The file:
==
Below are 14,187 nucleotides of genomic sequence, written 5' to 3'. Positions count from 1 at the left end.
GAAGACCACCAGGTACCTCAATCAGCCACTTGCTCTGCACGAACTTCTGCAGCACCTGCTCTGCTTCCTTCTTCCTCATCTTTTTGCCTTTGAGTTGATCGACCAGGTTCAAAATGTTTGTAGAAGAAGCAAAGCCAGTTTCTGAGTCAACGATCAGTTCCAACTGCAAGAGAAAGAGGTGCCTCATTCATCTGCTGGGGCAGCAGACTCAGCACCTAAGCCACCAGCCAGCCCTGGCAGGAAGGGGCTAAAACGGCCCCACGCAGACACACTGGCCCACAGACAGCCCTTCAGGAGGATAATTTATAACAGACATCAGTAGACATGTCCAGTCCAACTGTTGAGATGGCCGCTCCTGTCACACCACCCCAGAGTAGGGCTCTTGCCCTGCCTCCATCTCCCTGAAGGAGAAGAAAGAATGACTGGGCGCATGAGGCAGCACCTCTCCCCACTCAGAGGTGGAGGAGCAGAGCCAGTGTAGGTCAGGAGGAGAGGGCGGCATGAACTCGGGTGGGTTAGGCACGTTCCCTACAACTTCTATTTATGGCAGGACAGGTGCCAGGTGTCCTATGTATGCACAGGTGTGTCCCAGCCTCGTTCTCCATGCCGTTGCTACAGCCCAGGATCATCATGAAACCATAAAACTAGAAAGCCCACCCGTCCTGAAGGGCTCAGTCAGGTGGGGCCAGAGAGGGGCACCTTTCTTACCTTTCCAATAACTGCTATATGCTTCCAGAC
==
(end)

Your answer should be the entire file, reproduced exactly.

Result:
Below are 14,187 nucleotides of genomic sequence, written 5' to 3'. Positions count from 1 at the left end.
GAAGACCACCAGGTACCTCAATCAGCCACTTGCTCTGCACGAACTTCTGCAGCACCTGCTCTGCTTCCTTCTTCCTCATCTTTTTGCCTTTGAGTTGATCGACCAGGTTCAAAATGTTTGTAGAAGAAGCAAAGCCAGTTTCTGAGTCAACGATCAGTTCCAACTGCAAGAGAAAGAGGTGCCTCATTCATCTGCTGGGGCAGCAGACTCAGCACCTAAGCCACCAGCCAGCCCTGGCAGGAAGGGGCTAAAACGGCCCCACGCAGACACACTGGCCCACAGACAGCCCTTCAGGAGGATAATTTATAACAGACATCAGTAGACATGTCCAGTCCAACTGTTGAGATGGCCGCTCCTGTCACACCACCCCAGAGTAGGGCTCTTGCCCTGCCTCCATCTCCCTGAAGGAGAAGAAAGAATGACTGGGCGCATGAGGCAGCACCTCTCCCCACTCAGAGGTGGAGGAGCAGAGCCAGTGTAGGTCAGGAGGAGAGGGCGGCATGAACTCGGGTGGGTTAGGCACGTTCCCTACAACTTCTATTTATGGCAGGACAGGTGCCAGGTGTCCTATGTATGCACAGGTGTGTCCCAGCCTCGTTCTCCATGCCGTTGCTACAGCCCAGGATCATCATGAAACCATAAAACTAGAAAGCCCACCCGTCCTGAAGGGCTCAGTCAGGTGGGGCCAGAGAGGGGCACCTTTCTTACCTTTCCAATAACTGCTATATGCTTCCAGAC